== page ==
Vertical profiles of water temperature, specific conductance, pH, turbidity, and dissolved oxygen were measured with a multiparameter probe in Detroit Lake approximately every 3 weeks from April 2002 to October 2003, and on January 13, 2006. The probes were calibrated and checked during each field trip. Water samples for suspended sediment analysis were taken at several discrete depths with a Van Dorn sampler. Light profiles were measured with a LI-COR LI-193SA spherical quantum sensor. Secchi depths were determined by lowering a Secchi disk into the water and noting the deepest depth at which the disk pattern could still be distinguished. These data were collected in 2002 and 2003 at three sites in Detroit Lake: Kinney, Blowout, and Mongold (fig. 1). The Kinney site, downstream of the Kinney Creek inflow and the site closest to the dam, is the deepest site. The Blowout site, downstream of the Blowout Creek inflow, is of intermediate depth. The Mongold site, downstream of the confluence of the Breitenbush River and North Santiam River arms, is the shallowest of the three main sites. On January 13, 2006, the vertical profiles were taken at four sites: Kinney, Blowout, Mongold-North, and Mongold-South. The latter two sites were upstream of the original Mongold site, on either side of Piety Island in Detroit Lake (fig. 1), and were sampled only in 2006. Water temperature at various depths in the lake also was measured using a string of thermistors suspended at varying depths from a log boom near the dam. Data were collected every hour at 23 depths, from 1 to 80 m, from late May 2003 to early October 2003.
Lake light extinction coefficients, which describe how light is attenuated through the water column, were calculated for each site on each sampling date by three methods using the light profile and Secchi disk data (Sullivan and others, 2006). Light extinction is affected by suspended sediment and algae in the lake, and in turn affects water temperature and the lake heat budget. A seasonal variation in the light extinction coefficient was observed in the lake. The highest light extinction coefficients, approaching 1.0 m-1, occurred in the lake from December through February in 2002 and 2003, presumably due to inflows with high turbidity associated with winter storms. Relatively high light extinction coefficients also were calculated in summer, probably related to algal blooms. The lowest light extinction coefficients occurred in late spring and early autumn. With a regression between average measured suspended sediment concentration in the photic zone and the light extinction data, the light extinction coefficient for water (λH2O), and the light extinction factor for suspended sediment (ε) were calculated to be 0.21 m-1, and 0.14 m2/g, respectively (table 2). The light extinction coefficient (λ) calculated by the model, then, is:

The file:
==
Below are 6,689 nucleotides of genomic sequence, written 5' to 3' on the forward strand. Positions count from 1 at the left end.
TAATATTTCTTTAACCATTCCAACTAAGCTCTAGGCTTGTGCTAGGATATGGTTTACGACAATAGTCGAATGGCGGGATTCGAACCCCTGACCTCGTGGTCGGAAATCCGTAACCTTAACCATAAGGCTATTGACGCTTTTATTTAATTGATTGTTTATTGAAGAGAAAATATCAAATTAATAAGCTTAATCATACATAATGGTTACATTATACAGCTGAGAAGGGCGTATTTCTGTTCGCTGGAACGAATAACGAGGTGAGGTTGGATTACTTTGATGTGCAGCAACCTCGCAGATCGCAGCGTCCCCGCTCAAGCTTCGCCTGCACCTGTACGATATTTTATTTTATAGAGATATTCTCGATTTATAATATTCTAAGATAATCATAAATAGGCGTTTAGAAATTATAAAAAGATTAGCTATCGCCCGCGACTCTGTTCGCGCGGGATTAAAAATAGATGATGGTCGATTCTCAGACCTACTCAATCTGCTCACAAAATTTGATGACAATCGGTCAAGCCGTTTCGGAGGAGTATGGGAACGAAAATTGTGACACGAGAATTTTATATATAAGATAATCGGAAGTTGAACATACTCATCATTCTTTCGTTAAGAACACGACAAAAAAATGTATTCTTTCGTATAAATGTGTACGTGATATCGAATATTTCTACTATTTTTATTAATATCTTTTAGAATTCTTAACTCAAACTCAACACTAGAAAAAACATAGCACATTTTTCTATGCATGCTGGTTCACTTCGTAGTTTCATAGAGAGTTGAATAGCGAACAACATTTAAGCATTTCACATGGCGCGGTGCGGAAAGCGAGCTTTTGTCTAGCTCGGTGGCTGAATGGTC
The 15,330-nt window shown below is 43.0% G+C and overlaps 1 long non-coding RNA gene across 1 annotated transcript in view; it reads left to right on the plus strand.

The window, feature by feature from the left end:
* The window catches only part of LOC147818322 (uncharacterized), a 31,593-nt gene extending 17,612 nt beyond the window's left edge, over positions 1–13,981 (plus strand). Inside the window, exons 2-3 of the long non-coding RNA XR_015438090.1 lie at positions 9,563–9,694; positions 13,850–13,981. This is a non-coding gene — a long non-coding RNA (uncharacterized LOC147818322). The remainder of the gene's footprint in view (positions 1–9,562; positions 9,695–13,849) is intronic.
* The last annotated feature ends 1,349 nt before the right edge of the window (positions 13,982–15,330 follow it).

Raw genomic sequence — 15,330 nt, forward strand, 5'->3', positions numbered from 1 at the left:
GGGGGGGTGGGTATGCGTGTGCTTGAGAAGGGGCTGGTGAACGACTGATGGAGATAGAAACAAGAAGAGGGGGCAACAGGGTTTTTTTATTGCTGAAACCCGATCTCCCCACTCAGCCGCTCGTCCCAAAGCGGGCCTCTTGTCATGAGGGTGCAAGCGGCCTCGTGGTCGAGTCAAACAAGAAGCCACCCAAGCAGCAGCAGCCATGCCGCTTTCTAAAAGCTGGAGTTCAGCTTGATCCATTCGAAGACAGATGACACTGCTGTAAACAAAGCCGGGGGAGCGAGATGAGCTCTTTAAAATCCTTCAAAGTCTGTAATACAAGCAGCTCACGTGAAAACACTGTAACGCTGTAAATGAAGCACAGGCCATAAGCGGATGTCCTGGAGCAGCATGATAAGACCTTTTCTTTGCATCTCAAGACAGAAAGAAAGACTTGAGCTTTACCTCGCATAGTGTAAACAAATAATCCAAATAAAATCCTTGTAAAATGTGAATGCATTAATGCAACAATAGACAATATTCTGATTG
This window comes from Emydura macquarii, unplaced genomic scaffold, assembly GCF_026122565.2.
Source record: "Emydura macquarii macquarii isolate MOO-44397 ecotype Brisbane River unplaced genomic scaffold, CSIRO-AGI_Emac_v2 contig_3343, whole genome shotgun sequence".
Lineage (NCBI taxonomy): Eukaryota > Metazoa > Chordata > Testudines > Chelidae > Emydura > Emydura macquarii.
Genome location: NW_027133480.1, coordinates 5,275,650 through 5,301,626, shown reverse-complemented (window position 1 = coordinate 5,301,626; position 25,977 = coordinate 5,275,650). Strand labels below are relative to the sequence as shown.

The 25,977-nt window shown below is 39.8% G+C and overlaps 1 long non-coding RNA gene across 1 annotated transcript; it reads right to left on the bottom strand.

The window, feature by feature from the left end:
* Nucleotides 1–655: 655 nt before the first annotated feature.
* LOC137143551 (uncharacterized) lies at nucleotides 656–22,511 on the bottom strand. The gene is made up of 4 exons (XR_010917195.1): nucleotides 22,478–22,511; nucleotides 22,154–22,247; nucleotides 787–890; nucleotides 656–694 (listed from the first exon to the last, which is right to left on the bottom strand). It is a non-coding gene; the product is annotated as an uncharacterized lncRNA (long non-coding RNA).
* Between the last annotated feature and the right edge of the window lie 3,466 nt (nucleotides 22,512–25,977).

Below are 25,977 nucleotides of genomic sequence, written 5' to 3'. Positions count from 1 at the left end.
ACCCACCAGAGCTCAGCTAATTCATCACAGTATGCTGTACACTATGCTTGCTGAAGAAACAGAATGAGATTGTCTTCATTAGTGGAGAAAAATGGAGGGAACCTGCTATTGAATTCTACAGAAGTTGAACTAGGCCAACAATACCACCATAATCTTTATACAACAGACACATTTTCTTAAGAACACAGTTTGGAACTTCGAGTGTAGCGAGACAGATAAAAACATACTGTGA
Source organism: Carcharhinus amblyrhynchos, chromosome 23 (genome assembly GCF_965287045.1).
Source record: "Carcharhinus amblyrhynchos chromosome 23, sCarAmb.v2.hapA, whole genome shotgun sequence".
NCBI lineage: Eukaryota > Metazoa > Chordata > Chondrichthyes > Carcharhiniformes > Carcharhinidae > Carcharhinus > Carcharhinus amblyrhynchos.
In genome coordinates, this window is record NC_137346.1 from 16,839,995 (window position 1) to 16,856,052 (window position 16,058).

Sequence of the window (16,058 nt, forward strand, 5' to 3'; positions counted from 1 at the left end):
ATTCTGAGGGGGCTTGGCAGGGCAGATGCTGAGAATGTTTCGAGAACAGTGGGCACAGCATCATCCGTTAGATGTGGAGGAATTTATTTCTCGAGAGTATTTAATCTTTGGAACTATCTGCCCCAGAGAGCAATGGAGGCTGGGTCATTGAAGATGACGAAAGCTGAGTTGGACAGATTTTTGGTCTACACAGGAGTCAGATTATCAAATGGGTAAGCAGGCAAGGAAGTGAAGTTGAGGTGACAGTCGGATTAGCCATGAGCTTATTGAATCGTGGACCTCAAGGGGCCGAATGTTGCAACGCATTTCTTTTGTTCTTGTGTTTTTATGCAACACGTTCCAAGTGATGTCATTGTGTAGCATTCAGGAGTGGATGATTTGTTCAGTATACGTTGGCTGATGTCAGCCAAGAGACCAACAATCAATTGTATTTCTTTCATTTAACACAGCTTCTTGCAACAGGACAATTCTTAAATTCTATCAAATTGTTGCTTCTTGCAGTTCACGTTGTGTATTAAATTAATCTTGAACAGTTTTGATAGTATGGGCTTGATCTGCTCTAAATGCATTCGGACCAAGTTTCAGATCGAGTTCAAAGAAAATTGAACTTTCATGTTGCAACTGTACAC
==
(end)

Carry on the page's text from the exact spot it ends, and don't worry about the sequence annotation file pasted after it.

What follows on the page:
λ = λH20 + λSS , (1)
is light extinction coefficient for lake water with no suspended sediment,
is ε * SS,
is light extinction factor for suspended sediment, and
is suspended sediment concentration.
The fraction of solar radiation absorbed at the water surface (β), was set as 0.40, estimated from the light extinction coefficients and the equation (Cole and Wells, 2002):
β = 0.27 ln(λ) + 0.61 . (2)
To plot and compare model output with measured profile lake data, modeled TDS concentrations were converted to specific conductance by the relation discussed section “Inflow Water Temperature and Water Quality Data.” Similarly, measured turbidity data from the vertical profiles were converted to suspended sediment concentrations by developing a relation between measured turbidity and measured suspended sediment in the lake, using data that had been collected at the same depth and the same time. This relation took the form:
SST = 0.7893 * Tb0.8361, R2 = 0.72 , (3)
is total suspended sediment concentration in mg/L, and
is turbidity, in FNU (Formazin nephelometric units, FNU, are similar to nephelometric turbidity units, NTU, but are from turbidity measurements made with infrared light, not white light [Anderson, 2005]).
From this regression, the standard error in the predicted suspended sediment concentration for each turbidity was 1.74 mg/L. Thus, the model may not be able to fit suspended sediment concentrations converted from measured turbidity with less error than this, because these derived values have about 1.7 mg/L of error intrinsic to the estimation.
Goodness-of-fit statistics were calculated between measured profile data and model output at the same location and time. Three statistics were calculated: mean error (ME), mean absolute error (MAE), and root mean square error (RMSE). ME is defined as the average difference between measured data and modeled values and is used as an indication of model bias. MAE is the average of the absolute values of differences between measured data and modeled values. RMSE is the square root of the mean of the squared differences. Both MAE and RMSE give an indication of the magnitude of the model’s prediction uncertainty for a typical data point. RMSE is similar to a standard error of the mean for the model’s uncertainty.
Water temperature, specific conductance, and turbidity were measured at 30-minute intervals in the North Santiam River at Niagara, downstream of Detroit Dam (fig. 1). These data were useful for comparisons to model output for the outflow from Detroit Lake. However, the intervening 6 km reach between Niagara and the Detroit Lake outflow includes Big Cliff Reservoir and several small unmeasured tributary inflows. Thus, goodness-of-fit statistics were not calculated for these comparisons.